Brazil holds one of the most burdening taxation policies for telecommunications in the world, a factor that hampers the expansion of these services in the country. In this article we will provide an overview of the telecommunication taxes in Brazil.
Taxation Policies for Telecommunications in Brazil
On average, 40% to 50% of the costs of telecommunication services in Brazil are related to taxes, rates that position the country in the top spots for the highest taxation for this sector in the world. The main responsible for these costs is ICMS, a value-added tax on the circulation of goods, which is charged to consumers and ranges from 25% to 30% of the total cost of the services provided. According to analysts, the telecommunication sector is responsible for 12% of the total collection of ICMS in Brazil.
There are also a number of taxes charged solely on telecommunication services, which were created to foster the expansion of communications and the digital inclusion in the country. Most of these taxes apply relatively low rates when compared to ICMS, and have their funds reverted to the inspection of the services themselves and to projects such as financing the installation of telecommunication networks in remote areas of the county.
The high cost for telecommunication service bills in Brazil are also related to the generally high taxation applied to the private sector, which end up reflected on the costs charged to the end users. Below, we have compiled a list of the major taxes for telecommunications in Brazil, including their background, who they are charged to and their rates.
The Brazilian state value-added tax, known as ICMS, represents the largest burden for telecommunication services to both consumers and companies in the country. The tax is regulated by each Brazilian state, and therefore its rates are dependent on where the services are consumed, ranging from 25% in states like São Paulo, Rio Grande do Sul and Minas Gerais, to 29% in the state of Rio de Janeiro and 35% in the state of Rondônia.
ICMS is charged to consumers at the moment of payment for telecommunication services, and also to companies when operating a variety of services such as hosting, equipment maintenance and rental. Due to this cumulative nature, the actual effect of ICMS on telecommunication service bills can be much greater than their official rates, with some analysts stating that, combined with federal taxes PIS and COFINS, it can represent upwards of 60% of the total cost for these services in some Brazilian states.
Created in 1966, the Funds for the Inspection of Telecommunications, or in short FISTEL, is a Brazilian tax for telecommunication providers designed to provide resources for the government to better supervise the offering of these services. The tax is applied to companies that operate various types of telecommunications, ranging from broadband providers to radio and television broadcasters. FISTEL is charged in two parts:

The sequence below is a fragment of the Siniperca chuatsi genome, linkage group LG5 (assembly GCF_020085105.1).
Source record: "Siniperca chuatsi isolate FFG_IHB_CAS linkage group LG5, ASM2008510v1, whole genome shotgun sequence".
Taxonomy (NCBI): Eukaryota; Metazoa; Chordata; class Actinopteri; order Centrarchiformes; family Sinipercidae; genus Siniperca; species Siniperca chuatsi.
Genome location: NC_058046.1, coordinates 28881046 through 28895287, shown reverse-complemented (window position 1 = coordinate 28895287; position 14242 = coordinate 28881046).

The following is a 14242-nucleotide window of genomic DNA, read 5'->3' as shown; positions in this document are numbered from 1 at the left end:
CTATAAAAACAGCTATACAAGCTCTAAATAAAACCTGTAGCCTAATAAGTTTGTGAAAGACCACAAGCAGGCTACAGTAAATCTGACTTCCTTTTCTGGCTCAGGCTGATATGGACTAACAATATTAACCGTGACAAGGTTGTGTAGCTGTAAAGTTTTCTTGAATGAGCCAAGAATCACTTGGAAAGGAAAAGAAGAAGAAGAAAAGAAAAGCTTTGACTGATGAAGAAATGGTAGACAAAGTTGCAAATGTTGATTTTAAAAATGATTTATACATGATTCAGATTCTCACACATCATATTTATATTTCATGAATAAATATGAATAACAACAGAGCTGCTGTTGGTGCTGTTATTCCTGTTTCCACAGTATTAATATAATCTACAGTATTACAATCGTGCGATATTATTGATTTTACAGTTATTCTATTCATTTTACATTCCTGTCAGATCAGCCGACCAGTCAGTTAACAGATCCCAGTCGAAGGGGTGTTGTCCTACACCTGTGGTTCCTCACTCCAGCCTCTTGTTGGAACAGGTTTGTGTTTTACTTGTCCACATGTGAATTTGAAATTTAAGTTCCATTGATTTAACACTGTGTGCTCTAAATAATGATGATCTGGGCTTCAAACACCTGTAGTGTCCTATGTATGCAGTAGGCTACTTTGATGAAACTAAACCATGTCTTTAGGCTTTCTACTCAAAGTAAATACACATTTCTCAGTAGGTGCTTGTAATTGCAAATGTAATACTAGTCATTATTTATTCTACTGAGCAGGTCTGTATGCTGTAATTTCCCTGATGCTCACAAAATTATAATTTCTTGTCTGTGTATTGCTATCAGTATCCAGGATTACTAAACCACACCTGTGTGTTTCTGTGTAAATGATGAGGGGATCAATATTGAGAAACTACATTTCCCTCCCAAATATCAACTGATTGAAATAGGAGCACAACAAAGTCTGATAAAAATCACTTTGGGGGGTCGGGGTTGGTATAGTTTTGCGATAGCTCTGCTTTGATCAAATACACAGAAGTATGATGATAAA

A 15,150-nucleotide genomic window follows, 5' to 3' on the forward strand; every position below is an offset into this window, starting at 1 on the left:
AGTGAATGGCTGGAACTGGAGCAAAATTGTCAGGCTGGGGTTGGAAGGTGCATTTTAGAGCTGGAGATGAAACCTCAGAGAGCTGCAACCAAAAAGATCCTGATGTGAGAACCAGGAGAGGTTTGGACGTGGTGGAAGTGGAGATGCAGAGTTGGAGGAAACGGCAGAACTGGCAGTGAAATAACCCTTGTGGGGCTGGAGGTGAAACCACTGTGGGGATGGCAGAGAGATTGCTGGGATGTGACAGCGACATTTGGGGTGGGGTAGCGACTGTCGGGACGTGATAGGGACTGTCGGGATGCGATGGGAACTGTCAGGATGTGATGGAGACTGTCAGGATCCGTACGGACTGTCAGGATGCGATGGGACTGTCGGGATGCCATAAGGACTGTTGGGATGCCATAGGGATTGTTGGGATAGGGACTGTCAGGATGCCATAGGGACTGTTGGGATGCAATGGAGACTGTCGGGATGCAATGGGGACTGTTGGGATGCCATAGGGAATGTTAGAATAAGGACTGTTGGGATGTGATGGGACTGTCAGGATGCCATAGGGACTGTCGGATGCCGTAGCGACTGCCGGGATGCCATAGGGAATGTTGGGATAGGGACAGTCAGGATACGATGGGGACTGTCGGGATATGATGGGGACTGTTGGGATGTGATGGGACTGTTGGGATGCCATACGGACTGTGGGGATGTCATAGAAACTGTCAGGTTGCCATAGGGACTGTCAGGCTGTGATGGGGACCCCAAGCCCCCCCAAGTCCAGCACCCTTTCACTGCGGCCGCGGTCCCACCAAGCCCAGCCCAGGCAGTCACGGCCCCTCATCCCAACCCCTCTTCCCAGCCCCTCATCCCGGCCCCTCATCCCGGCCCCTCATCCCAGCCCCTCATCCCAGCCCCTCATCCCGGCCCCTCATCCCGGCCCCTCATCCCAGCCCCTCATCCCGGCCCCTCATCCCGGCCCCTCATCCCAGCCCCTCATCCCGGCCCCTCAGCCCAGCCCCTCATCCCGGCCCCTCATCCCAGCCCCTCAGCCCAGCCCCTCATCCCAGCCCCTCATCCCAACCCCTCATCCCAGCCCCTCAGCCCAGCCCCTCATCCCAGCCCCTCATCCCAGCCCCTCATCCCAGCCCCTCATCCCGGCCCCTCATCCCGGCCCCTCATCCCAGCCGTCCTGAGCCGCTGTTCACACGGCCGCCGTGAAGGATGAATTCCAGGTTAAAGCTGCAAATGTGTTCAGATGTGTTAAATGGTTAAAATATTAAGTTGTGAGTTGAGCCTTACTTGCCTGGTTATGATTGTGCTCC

- Tax on Inspection of Installation, or TFI, which is charged at the moment of installation of telecommunication stations and for each new subscriber, in case of mobile operators
- Tax on Inspection of Operation, or TFF, which is charged annually for each operational telecommunication station and active subscriber, in case of mobile operators
The charges of TFI and TFF vary between BRL 26,83 and BRL 29.497,00, depending on the type of equipment that is installed or maintained. Some types of equipment may be subject to temporary exemptions of FISTEL, which as of 2015 is the case for Small Cells with transmitters with less than 5W of power.
FUST and FUNTTEL
The Fund of Universalization of Telecommunication Services, or in short FUST, was created in the year 2000 with the objective of collecting funds to finance digital inclusion projects in Brazil. The charge for FUST is set at 1% of the monthly gross revenue of telecommunication service providers, such as telephone operators and broadband internet providers. According to Anatel, the Brazilian Telecommunications Agency, since it was instituted FUST was responsible for the collection of over BRL 17 billion.
A similar contribution, known as FUNTTEL or short for Fund for the Technological Development of Telecommunications, was also introduced in the year 2000 and is designed to foster technological development and research projects in the country. The Brazilian Ministry of Communication is responsible for selecting which projects are eligible to receive financing from the fund, which from 2000 to 2010 amounted to BRL 942 million. Similarly to FUST, FUNTTEL charges are set at 0.5% of the monthly revenue of telecommunication service providers.